Journal of Mi nerals & Materials Characteriza tion & Engineering, Vol. 11, No.6, pp.619-629, 2012 Printed in the USA. All rights reserved
Surface Characterization of Metallic Particles in Printed Circuit
Board Comminution Fines and the Processing Implication
Iyiola Olatunji Ogunniyi*, M. K. G. Vermaak+, Dick Groot+
*Metallurgical and Materials Engineering, Federal University of Technology, Akure, Nigeria
+Materials Science and Metallurgical Engineering, University of Pretoria, South Africa
* Corresponding Author:
From the background of poor responses of metallic particles in printed circuit board
comminution fines to chemical conditioning froth flotation schemes, contrary to expectations
based on native metal flotation, surface studies were carried out on samples of these metallic
particles in quest for the probable causatives. Auger electron spectroscopy combined with
argon beam depth profiling was employed in studying the surface make-up of the metal
particles. The composition profiles down to 340 nm surface depth obtained showed that the
supposed metallic particles consist of organics, oxides, and various trace alloys different
from the bulk material of the particles. The profiles reveal the peculiar surfaces of the
particles and the matrix from which the particles were liberated. The study provides insight
for better appraisal of the flotation system the sample presents. Implementing chemical
conditioning flotation scheme on this sample must carefully consider the peculiar surface
make up in contrast to native metal occurrences.
Key words: surface characterization, metallic particles, auger electron spectroscopy, printed
circuit board, froth flotation.
The physical processing for resource recovery from populated printed circuit board (PCB)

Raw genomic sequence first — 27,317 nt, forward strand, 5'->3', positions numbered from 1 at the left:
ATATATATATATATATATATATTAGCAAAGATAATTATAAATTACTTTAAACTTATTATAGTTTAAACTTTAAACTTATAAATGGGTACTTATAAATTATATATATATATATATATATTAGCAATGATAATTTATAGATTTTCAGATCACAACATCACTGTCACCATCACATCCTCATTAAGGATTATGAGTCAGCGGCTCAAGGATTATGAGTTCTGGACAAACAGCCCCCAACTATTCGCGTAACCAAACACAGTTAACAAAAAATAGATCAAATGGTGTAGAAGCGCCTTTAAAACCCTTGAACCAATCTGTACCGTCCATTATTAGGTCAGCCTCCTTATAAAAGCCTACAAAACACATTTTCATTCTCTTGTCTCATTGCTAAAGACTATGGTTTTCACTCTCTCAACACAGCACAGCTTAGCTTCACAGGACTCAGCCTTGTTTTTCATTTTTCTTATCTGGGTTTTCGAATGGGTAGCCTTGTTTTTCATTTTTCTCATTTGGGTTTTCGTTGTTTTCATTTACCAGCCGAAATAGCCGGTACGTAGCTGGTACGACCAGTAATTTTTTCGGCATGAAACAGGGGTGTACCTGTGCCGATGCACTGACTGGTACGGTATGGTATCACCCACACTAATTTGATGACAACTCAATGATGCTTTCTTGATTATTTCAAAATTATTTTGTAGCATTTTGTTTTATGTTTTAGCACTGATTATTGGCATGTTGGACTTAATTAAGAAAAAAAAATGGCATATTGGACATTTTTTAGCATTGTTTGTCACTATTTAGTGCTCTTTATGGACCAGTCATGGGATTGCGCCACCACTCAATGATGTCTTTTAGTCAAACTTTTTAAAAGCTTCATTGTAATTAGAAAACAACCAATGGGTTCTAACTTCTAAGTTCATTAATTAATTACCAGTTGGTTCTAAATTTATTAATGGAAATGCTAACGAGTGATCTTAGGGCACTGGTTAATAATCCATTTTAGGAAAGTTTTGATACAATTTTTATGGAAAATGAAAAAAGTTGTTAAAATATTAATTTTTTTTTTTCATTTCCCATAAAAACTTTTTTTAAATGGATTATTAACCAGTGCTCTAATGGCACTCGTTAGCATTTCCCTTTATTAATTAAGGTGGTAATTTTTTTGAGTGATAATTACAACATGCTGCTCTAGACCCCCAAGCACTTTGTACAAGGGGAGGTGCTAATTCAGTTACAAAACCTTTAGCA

entails series of stage-wise comminution-separation operations. The fine (-75 µm) size
fraction produced in the process has been given particular attention to improve value
recovery [1,2,3] Being in the favourable size range, froth flotation has been proposed for
beneficiating this fraction and many schemes have being investigated [4,5]. The natural
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hydrophobic response is one of the flotation schemes. Implemented as reverse flotation, it
remarkably enriched the sink fractions with the metallic values.
Various chemical conditionings schemes were investigated. These include: potassium amyl
xanthate (PAX) conditioning for bulk metallic flotation, based on describable interaction of
xanthates with metal surfaces and bulk flotation schemes in complex ores [6 - 12]; sodium
hydrogen sulphide activation to PAX drawing from activation of oxidized copper mineral
[6]); conditioning with sodium mercaptobenzothiazole (SMBT), SMBT being a selective
collector for tarnished copper and lead minerals [13]; cationic conditioning with tetra butyl
ammonium chloride based on particles surface potential [6, 14]. Depressants applications
were also considered: employing carboxyl methyl cellulose as in conventional
macromolecular depression [6], and a gamma depression scheme with ethoxy nonyl phenol
as the active surfactant, based on the Zisman’s critical surface tension concept [15].
Responses to these reagents were not encouraging. A probable cause can be surface oxidation
of the metallic particles and generally low reactivity of process finished, end use alloys
compared to natural mineral surfaces. The complex flotation system the pulp itself presents
cannot be ruled out, with significant calcium depression as another possible explanation for
the overall poor response to reagents in the system. A detailed composition characterization
gave some insight [16].
Since particle-reagent interaction in froth flotation is purely a surface phenomena, a surface
study of the metallic particles in this sample will give insight into the actual surface make up
of the particles, clarify the probabilities for explaining observed responses to chemical